Blog Posts

    Best Vegan / Plantbased Protein Foods

    PROTEIN

    Here’s a simplified way to think of the best plantbased protein sources in serving sizes that intuitively make sense if you cook (cups / cans / tbsp NOT ounces and grams — I have no idea wtf 1 oz of quinoa grains is, who’s weighing all their food crumbs?). I personally need to visualize it for me to understand it, so hope this is helpful.

    Since the point of this post is protein sources, I’m only including protein grams to keep things simple. FYI – the reason why I’m including calories is so that you can see as a proportion of calories, how much protein you get (not to trigger anybody). E.g nuts have long been known as amazing protein sources, but as you can see they’re pretty mediocre (1 cup black beans will give more than double the protein the calorie-equivalent in nuts would).

    Top Sources

    Tofu, edemame, tempeh, lentils, beans, chickpeas — amazing sources of protein. To put it in perspective, if you had 1 cup cooked lentils a day, 1 cup tofu and 1 cup of beans you’d be over the protein needed requirement!

    1 cup tofu
    188 calories
    ~20g protein (42% of calories are protein)

    1 cup edemame
    190 calories
    17g protein (35%)

    1 cup tempeh
    320 calories
    31g protein (39%)

    1 cup cooked lentils
    230 calories
    18g protein (31%)

    1 cup cooked green peas
    130 calories
    8g protein (24%)

    1 cup cooked black beans
    220 calories
    14g protein (25%)

    1 cup cooked chickpeas
    270 calories
    15g protein (22%)

    1/2 cup hummus
    200 calories
    10g protein (20%)

    1/2 cup seitan (“wheat meat”)
    160 calories
    31g protein (77%)

    Powders & Seeds

    The below are amazing sources of protein (80% of spirulina is protein!) but we never eat high quantities of them. However 1 tbsp here and there go a long way. E.g if you put 1 tbsp of spirulina in your smoothies, 1 tbsp of hemp seeds to top your oats, and 1 tbsp nutritional yeast sprinkled in your dishes that’s en extra 10g of protein super easily (not to mention all the other nutritional benefits).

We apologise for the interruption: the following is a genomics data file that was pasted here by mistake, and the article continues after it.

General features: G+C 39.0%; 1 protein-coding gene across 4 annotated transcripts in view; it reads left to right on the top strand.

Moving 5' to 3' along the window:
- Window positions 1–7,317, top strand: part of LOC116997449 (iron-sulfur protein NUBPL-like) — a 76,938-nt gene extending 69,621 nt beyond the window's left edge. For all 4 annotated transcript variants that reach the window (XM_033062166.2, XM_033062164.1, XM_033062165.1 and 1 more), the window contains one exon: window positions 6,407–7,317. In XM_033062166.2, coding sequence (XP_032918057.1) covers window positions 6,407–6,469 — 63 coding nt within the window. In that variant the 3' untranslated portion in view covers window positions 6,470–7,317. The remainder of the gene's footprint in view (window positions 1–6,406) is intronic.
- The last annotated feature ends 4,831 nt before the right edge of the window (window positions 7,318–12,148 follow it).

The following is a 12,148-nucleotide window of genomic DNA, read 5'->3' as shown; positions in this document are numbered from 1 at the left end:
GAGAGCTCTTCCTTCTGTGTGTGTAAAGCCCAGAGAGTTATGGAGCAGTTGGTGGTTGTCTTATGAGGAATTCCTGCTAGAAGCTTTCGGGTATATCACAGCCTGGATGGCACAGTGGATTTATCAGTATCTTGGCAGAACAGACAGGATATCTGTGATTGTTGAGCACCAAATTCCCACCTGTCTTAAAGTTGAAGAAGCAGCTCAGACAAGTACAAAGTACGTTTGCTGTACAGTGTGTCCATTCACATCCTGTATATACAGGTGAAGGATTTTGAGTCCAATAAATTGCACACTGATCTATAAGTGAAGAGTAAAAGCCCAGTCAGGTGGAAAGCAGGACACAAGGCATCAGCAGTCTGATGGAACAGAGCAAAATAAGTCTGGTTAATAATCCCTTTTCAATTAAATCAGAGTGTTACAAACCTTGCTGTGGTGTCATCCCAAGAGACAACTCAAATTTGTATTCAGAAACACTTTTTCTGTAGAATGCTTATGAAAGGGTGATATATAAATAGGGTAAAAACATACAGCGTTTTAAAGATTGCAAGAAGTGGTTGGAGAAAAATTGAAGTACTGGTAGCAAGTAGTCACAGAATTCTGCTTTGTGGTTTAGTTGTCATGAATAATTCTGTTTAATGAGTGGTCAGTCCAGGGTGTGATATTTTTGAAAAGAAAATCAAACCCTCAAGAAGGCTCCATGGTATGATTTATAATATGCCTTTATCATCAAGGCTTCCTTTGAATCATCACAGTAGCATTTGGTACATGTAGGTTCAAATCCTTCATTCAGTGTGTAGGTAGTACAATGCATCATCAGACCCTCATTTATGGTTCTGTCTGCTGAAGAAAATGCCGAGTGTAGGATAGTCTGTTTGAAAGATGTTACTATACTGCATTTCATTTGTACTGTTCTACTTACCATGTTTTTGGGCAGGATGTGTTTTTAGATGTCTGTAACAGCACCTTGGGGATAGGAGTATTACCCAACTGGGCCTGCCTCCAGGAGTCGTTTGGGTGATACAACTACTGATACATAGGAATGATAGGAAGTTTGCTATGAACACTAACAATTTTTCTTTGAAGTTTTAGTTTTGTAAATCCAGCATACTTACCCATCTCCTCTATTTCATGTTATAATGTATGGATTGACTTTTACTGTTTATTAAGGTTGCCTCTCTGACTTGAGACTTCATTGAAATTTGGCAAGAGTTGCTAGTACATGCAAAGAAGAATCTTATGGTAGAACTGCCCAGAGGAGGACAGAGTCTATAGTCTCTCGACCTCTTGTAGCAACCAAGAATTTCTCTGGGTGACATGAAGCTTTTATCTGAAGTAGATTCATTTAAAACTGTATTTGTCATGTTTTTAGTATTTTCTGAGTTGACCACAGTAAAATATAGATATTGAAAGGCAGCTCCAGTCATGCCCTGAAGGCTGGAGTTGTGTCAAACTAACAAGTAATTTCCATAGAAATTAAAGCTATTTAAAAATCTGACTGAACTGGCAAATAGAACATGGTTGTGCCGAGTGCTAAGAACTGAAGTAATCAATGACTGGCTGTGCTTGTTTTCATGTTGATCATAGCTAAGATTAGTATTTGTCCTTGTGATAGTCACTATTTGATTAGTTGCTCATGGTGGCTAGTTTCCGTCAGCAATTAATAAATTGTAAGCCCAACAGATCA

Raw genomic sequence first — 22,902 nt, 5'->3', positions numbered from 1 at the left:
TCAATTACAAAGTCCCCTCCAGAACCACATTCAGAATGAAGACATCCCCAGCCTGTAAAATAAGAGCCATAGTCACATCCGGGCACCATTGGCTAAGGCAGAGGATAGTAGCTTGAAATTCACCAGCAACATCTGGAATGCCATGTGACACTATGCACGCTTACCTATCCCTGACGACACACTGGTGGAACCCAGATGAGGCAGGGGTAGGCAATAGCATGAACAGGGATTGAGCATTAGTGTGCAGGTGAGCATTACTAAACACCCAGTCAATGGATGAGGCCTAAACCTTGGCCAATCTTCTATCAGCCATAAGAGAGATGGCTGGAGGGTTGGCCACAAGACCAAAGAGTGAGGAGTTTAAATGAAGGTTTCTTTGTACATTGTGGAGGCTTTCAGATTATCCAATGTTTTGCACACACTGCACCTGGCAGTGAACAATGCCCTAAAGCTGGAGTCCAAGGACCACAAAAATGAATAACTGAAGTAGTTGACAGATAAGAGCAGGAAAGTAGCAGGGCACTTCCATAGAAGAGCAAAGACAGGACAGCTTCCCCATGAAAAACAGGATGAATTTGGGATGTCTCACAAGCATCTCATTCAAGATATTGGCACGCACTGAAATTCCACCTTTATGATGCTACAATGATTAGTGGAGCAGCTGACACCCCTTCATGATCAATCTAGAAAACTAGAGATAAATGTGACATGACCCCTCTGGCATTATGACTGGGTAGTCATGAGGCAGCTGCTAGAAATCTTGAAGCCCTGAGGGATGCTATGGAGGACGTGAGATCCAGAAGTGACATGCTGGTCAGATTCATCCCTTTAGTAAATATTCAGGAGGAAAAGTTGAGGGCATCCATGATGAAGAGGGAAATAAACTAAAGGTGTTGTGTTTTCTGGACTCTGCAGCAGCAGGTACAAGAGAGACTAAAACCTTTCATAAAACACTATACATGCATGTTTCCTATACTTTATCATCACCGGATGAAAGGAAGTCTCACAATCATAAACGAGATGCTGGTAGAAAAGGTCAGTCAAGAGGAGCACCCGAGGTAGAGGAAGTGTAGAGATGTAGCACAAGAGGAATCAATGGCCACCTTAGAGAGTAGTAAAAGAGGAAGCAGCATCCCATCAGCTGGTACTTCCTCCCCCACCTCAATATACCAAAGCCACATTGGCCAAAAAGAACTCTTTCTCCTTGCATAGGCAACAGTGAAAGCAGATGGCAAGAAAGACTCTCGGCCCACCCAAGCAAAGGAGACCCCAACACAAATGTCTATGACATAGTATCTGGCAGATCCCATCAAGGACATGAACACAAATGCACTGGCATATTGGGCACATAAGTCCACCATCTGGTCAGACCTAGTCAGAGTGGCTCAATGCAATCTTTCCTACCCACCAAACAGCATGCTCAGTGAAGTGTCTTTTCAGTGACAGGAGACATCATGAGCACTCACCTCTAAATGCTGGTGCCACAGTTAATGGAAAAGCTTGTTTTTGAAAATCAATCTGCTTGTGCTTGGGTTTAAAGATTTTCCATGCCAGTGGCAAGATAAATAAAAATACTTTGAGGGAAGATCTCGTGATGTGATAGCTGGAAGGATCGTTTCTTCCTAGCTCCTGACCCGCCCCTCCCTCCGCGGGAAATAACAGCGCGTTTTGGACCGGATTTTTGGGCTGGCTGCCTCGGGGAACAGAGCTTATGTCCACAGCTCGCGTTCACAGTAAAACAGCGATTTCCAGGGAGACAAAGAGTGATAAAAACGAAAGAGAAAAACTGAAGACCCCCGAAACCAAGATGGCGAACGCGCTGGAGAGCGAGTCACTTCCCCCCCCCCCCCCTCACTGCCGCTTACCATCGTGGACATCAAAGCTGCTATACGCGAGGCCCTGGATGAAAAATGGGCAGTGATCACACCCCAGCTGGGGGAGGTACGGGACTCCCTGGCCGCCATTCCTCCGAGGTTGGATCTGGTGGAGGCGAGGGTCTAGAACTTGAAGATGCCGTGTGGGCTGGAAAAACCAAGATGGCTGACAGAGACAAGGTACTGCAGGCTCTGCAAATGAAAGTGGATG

1 tbsp spirulina
    20 calories
    4g protein (80% of calories are protein)

    1 tbsp nutritional yeast
    20 calories
    2g protein (40%)

    1 tbsp hemp seeds
    63 calories
    4g protein (25%)

    1 tbsp pumpkin/squash seeds
    56 calories
    3g protein (21%)

    2 tbsp nut butter
    200 calories
    8g protein (16%)

    GRAINS & “CARBS”

    Fear the grains, not! Most grains have a nontrivial amount of protein.

     

    1 cup cooked soba noodles
    110 calories
    6g protein (22% of calories are protein)

    1 slice ezekiel bread / sprouted bread
    80 calories
    4g protein (20%)

    1 cup cooked wheat
    220 calories
    10g protein (18%)

    1 cup cooked spelt
    250 calories
    11g protein (18%)

    1 cup cooked  wild rice / couscous
    160 calories
    6-7g protein (17%)

    1 cup whole wheat pasta
    174 calories
    7g protein (16%)

    1 cup cooked bulgur
    150 calories
    6g protein (16%)

    1 cup cooked teff
    255 calories
    10g protein (15%)

    1 cup cooked buckwheat
    155 calories
    6g protein (15%)

    1 cup cooked quinoa
    222 calories
    8g protein (14%)

    1 cup cooked amaranth
    250 calories
    9g protein (14%)

    1/2 cup cooked farro
    340 calories
    12g protein (14%)

    1/2 cup uncooked oats
    150 calories
    5g protein (13%)

    1 cup brown rice
    215 calories
    5g protein (9%)

    Vegetables

    We never think of veggies as having protein, but they do! Most veggies have a good amount of protein, however you’d need to be eating quite high volumes to get enough “grams” (if you were neglecting legumes and grains).

    1 cup brussel sprouts / broccoli / kale / asparagus
    30-40 calories
    ~3g protein (30-40% of calories are protein)

    1 cup whole mushrooms
    20 calories
    3g protein (60%)

    1 cup cooked spinach
    40 calories
    5g protein (50%)

    1 cup cooked corn
    140 calories
    5g protein (50%)

    Protein Powder

    I believe in getting your protein through your nutrition first and foremost. If your nutrition is good, this isn’t needed by any means. But sometimes I understand the need to supplement a bit if your meals haven’t been on point. However, sadly I haven’t had the best experience with vegan protein powders…most have had a very chalky eeeek taste I haven’t even be able to hide in smoothies. I have heard Form Nutrition is great, but currently only available in the UK. My mom enjoyed this Nutiva Hemp Protein in her smoothies.

    Hope this was enjoyable! If you want me to do more blog posts like these, please let me know my DM-ing / commenting on my instagram @vegansrecipe. or my personal account @arlaxh.